H1B visa doubling plans threatened by US Senator

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New Delhi, March 21: US visas for high-skilled foreign workers, including those from India, could double under a new Senate immigration plan, but an amendment proposed by Senator Chick Grassley may threaten some of the joy.

The proposals, under the Senate immigration plan, would also give permanent legal status to an unlimited number of students who earn graduate degrees from US universities in science, technology, engineering or math.

The number of H1Bs visas for highly skilled workers would approximately double from the current limit of 65,000 per year under the plan of eight senators working on a deal between the Congress and the White House to overhaul the immigration system.

The plan, if passed by both the chambers of the US, would meet one of the major demands of top American technology companies including Facebook, Google and Microsoft who argue that they are not able to find enough qualified workers in the US.

However, the Grassley resolution may act as a dampener. The H1-B and L-1 Visa Reform Act of 2013, seeks to deny skilled-foreign-worker visas to foreign firms operating in the US but relying too heavily on expatriates rather than hiring locally. The bill aims to deny new H1B, or skilled-worker, visas to those firms with more than 50 employees and 50 percent or more of its employees already on this visa.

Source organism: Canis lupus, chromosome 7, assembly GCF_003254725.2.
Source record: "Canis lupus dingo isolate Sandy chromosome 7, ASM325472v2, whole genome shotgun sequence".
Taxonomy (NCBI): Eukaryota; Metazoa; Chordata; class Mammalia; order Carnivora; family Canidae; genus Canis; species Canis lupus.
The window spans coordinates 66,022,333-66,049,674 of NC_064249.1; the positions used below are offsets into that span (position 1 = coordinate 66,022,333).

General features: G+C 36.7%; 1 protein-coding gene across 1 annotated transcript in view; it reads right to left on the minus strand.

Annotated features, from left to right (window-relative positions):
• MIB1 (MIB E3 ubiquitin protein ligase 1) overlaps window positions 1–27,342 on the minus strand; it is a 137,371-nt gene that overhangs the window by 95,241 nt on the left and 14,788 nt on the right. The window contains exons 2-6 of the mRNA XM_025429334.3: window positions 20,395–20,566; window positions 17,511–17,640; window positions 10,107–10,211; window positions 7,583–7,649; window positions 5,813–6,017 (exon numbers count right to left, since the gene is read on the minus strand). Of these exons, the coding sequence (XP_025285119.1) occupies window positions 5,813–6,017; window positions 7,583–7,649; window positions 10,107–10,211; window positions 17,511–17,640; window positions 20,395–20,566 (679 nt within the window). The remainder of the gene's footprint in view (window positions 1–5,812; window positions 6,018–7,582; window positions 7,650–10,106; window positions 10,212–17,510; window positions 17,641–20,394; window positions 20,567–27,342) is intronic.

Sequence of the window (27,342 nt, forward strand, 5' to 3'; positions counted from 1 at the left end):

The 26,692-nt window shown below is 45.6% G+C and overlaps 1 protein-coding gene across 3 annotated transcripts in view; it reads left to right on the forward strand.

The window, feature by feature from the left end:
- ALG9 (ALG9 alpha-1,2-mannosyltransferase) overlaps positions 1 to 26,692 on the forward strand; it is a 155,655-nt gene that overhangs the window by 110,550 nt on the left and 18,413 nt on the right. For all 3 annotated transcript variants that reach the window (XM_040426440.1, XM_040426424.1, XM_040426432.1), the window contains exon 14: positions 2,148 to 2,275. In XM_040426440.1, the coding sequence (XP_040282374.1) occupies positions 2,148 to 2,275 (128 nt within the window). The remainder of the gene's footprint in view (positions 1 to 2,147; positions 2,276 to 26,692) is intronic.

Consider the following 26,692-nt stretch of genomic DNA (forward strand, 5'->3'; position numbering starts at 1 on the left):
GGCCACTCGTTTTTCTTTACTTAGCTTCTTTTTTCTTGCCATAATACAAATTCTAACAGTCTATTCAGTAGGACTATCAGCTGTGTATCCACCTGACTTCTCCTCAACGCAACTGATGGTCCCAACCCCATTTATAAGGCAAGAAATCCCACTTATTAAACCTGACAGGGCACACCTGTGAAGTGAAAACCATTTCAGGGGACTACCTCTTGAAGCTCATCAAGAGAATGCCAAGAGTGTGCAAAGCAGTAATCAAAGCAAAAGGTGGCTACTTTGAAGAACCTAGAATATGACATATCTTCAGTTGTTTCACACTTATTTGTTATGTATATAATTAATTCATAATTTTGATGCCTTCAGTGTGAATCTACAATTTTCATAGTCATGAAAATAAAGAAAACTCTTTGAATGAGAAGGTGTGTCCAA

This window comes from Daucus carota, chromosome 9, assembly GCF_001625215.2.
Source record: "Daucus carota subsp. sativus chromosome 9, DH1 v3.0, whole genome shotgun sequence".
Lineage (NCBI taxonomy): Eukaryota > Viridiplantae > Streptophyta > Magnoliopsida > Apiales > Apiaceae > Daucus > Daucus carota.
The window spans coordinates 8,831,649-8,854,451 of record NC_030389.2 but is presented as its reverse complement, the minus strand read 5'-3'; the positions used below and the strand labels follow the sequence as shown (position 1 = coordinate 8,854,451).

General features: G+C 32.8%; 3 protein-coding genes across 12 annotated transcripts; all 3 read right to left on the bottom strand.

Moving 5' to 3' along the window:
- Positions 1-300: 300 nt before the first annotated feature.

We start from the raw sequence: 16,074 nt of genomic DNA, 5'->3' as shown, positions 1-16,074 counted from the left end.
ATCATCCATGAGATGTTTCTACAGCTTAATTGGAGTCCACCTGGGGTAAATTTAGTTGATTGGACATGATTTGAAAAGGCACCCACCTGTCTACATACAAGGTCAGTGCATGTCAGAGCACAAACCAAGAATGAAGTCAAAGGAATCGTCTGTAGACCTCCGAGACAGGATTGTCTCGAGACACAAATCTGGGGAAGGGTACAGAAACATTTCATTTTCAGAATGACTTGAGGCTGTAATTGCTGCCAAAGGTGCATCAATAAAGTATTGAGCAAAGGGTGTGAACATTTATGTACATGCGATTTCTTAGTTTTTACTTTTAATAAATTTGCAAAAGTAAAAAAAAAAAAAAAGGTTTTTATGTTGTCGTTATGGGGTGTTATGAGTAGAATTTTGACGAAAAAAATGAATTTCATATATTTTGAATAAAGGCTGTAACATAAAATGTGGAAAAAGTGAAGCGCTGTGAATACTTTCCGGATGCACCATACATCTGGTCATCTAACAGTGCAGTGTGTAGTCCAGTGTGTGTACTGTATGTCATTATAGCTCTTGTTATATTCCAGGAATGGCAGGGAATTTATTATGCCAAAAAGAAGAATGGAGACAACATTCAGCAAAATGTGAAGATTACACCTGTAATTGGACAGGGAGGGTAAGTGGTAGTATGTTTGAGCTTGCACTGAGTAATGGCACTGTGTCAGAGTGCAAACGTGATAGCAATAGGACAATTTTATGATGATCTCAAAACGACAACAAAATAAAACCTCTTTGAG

This proposal also requires companies to list vacancies on a US labour department sponsored website for a period of 30 days, before hiring foreign workers.

Even though the Grassley resolution doesn't single out Indian firms there are worries as Indian companies are among the largest employers in the US and of the 10 companies that account for the largest number of visas, five are from India.

Grassley is a member of the Senate Judiciary Committee and he wants to increase enforcement, modify wage requirements and ensure protection for visa holders and American workers. His similar resolution has been rejected on previous occasion.

According Grassley "somewhere along the line, the H-1B programme got side-tracked. The programme was never meant to replace qualified American workers, but it was instead intended as a means to fill gaps in highly specialised areas of employment."

"The legislation will benefit the American worker, while still ensuring that US companies get the specialised workers they need," he feels.

It provides that the wages paid to H-1B visa holders must be the highest of the locally-determined prevailing wage for the occupational classification in the area of employment.

OneIndia News


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